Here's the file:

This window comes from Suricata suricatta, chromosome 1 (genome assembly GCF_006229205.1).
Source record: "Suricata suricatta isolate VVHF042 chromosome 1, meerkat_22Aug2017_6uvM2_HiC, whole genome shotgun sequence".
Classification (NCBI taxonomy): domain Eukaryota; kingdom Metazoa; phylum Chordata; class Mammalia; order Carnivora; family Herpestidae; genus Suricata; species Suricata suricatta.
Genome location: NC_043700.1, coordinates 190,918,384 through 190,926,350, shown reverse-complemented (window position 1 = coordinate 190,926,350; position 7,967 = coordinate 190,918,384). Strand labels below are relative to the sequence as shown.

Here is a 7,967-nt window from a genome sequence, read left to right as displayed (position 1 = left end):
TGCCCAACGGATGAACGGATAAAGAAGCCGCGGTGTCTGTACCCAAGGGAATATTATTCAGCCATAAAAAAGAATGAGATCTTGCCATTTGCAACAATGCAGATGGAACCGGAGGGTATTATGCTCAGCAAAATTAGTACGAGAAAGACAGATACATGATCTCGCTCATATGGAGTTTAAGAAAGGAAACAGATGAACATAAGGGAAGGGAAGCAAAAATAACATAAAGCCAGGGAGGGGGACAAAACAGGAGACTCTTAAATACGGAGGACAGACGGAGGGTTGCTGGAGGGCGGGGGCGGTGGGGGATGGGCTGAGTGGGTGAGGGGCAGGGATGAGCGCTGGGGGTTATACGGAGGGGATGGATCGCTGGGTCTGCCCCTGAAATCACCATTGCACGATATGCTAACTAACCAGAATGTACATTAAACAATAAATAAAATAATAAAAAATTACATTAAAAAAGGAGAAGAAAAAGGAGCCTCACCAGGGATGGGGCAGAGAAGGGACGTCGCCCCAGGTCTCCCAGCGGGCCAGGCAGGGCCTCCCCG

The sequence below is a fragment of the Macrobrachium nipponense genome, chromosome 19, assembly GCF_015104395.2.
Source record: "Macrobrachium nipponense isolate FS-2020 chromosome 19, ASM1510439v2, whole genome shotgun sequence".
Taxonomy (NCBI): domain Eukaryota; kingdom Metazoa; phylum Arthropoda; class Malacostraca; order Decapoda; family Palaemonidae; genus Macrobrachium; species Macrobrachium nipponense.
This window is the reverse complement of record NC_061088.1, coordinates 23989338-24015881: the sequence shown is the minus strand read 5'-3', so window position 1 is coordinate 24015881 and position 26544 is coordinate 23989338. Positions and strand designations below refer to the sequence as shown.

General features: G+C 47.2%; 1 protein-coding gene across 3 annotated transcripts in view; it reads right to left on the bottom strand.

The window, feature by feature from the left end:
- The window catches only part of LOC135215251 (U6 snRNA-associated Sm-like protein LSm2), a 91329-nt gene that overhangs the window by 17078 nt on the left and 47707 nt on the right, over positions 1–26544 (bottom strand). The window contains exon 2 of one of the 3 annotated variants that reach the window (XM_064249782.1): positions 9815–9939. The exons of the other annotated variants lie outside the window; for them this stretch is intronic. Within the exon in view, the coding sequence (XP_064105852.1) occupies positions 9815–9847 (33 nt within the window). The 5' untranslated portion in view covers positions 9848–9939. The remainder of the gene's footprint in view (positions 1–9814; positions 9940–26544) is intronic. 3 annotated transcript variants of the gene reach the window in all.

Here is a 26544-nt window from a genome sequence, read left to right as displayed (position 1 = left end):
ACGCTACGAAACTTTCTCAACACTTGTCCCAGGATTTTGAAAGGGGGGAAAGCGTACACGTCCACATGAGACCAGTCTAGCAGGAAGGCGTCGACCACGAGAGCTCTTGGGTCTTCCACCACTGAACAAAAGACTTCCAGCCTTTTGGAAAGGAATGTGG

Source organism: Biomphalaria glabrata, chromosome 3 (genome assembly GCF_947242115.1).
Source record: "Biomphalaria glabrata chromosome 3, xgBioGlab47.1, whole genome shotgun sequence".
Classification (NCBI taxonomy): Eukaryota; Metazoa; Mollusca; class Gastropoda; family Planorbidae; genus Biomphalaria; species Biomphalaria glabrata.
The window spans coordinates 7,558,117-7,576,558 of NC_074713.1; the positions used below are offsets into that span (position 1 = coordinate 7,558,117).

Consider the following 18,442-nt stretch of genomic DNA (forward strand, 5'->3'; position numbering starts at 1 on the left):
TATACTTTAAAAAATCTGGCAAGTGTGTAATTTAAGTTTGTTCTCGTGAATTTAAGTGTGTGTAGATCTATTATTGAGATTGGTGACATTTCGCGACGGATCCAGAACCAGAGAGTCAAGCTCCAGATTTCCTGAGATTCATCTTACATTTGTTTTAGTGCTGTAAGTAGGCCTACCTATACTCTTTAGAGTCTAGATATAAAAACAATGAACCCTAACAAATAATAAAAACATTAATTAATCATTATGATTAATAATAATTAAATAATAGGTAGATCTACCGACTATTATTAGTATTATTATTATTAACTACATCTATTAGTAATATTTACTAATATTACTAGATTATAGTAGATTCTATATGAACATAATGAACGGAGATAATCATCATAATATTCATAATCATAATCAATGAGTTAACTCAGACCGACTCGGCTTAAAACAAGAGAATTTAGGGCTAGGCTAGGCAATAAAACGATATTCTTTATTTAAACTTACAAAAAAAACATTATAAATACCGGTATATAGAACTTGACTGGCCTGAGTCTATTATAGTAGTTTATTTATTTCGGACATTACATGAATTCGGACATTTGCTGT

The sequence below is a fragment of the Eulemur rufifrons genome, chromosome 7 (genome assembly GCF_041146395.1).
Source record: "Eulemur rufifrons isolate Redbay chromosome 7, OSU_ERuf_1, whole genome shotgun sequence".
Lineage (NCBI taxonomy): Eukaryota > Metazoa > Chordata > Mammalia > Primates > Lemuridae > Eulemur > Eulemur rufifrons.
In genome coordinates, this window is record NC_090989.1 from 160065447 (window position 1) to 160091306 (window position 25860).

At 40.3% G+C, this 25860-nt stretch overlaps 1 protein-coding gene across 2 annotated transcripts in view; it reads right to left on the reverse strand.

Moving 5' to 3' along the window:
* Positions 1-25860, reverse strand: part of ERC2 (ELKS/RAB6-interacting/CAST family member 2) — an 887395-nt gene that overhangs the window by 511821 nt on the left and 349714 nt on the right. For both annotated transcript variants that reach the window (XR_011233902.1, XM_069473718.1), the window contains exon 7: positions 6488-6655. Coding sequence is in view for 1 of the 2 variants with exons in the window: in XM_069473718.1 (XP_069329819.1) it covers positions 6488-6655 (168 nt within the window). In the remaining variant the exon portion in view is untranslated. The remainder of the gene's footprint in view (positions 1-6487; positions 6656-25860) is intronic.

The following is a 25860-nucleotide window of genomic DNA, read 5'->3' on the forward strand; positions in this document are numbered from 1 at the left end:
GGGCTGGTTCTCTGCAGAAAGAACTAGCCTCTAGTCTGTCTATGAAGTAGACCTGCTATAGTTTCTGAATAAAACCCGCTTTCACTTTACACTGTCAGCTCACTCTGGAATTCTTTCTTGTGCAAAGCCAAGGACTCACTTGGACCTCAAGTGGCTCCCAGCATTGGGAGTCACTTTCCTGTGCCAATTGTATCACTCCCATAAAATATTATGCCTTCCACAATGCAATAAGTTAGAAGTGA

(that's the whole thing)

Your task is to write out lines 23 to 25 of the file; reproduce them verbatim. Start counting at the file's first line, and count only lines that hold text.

Source record: "Eulemur rufifrons isolate Redbay chromosome 7, OSU_ERuf_1, whole genome shotgun sequence".
Lineage (NCBI taxonomy): Eukaryota > Metazoa > Chordata > Mammalia > Primates > Lemuridae > Eulemur > Eulemur rufifrons.
In genome coordinates, this window is record NC_090989.1 from 160065447 (window position 1) to 160091306 (window position 25860).